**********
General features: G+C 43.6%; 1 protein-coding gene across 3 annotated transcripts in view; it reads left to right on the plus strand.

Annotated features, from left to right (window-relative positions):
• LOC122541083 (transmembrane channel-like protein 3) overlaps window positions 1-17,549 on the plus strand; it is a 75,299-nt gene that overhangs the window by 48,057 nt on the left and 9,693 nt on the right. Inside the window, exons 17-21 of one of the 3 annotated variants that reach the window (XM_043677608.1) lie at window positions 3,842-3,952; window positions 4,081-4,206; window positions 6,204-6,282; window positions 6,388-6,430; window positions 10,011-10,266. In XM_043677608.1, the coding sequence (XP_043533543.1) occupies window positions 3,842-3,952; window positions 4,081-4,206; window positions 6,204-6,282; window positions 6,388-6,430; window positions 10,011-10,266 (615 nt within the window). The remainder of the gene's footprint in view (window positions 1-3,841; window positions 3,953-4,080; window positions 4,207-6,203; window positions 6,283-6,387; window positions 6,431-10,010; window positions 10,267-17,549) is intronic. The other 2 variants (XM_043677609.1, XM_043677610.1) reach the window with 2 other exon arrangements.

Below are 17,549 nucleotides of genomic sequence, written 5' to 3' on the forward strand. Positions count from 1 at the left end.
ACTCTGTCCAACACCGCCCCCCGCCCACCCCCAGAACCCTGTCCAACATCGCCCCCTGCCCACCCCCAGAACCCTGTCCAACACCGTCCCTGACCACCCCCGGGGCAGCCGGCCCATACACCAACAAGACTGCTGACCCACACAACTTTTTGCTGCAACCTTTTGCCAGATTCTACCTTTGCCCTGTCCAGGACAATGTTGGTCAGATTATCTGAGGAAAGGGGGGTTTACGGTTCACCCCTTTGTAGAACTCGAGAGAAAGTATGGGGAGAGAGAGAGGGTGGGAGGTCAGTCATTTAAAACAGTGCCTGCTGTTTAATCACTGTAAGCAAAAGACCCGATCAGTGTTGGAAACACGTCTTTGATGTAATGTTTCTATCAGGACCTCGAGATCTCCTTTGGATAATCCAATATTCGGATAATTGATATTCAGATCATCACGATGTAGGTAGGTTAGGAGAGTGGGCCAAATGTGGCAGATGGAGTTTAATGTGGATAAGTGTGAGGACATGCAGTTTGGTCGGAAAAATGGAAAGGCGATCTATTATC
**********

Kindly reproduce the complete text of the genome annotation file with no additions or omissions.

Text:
General features: G+C 43.6%; 1 protein-coding gene across 3 annotated transcripts in view; it reads left to right on the plus strand.

Annotated features, from left to right (window-relative positions):
• LOC122541083 (transmembrane channel-like protein 3) overlaps window positions 1-17,549 on the plus strand; it is a 75,299-nt gene that overhangs the window by 48,057 nt on the left and 9,693 nt on the right. Inside the window, exons 17-21 of one of the 3 annotated variants that reach the window (XM_043677608.1) lie at window positions 3,842-3,952; window positions 4,081-4,206; window positions 6,204-6,282; window positions 6,388-6,430; window positions 10,011-10,266. In XM_043677608.1, the coding sequence (XP_043533543.1) occupies window positions 3,842-3,952; window positions 4,081-4,206; window positions 6,204-6,282; window positions 6,388-6,430; window positions 10,011-10,266 (615 nt within the window). The remainder of the gene's footprint in view (window positions 1-3,841; window positions 3,953-4,080; window positions 4,207-6,203; window positions 6,283-6,387; window positions 6,431-10,010; window positions 10,267-17,549) is intronic. The other 2 variants (XM_043677609.1, XM_043677610.1) reach the window with 2 other exon arrangements.

Below are 17,549 nucleotides of genomic sequence, written 5' to 3' on the forward strand. Positions count from 1 at the left end.
ACTCTGTCCAACACCGCCCCCCGCCCACCCCCAGAACCCTGTCCAACATCGCCCCCTGCCCACCCCCAGAACCCTGTCCAACACCGTCCCTGACCACCCCCGGGGCAGCCGGCCCATACACCAACAAGACTGCTGACCCACACAACTTTTTGCTGCAACCTTTTGCCAGATTCTACCTTTGCCCTGTCCAGGACAATGTTGGTCAGATTATCTGAGGAAAGGGGGGTTTACGGTTCACCCCTTTGTAGAACTCGAGAGAAAGTATGGGGAGAGAGAGAGGGTGGGAGGTCAGTCATTTAAAACAGTGCCTGCTGTTTAATCACTGTAAGCAAAAGACCCGATCAGTGTTGGAAACACGTCTTTGATGTAATGTTTCTATCAGGACCTCGAGATCTCCTTTGGATAATCCAATATTCGGATAATTGATATTCAGATCATCACGATGTAGGTAGGTTAGGAGAGTGGGCCAAATGTGGCAGATGGAGTTTAATGTGGATAAGTGTGAGGACATGCAGTTTGGTCGGAAAAATGGAAAGGCGATCTATTATC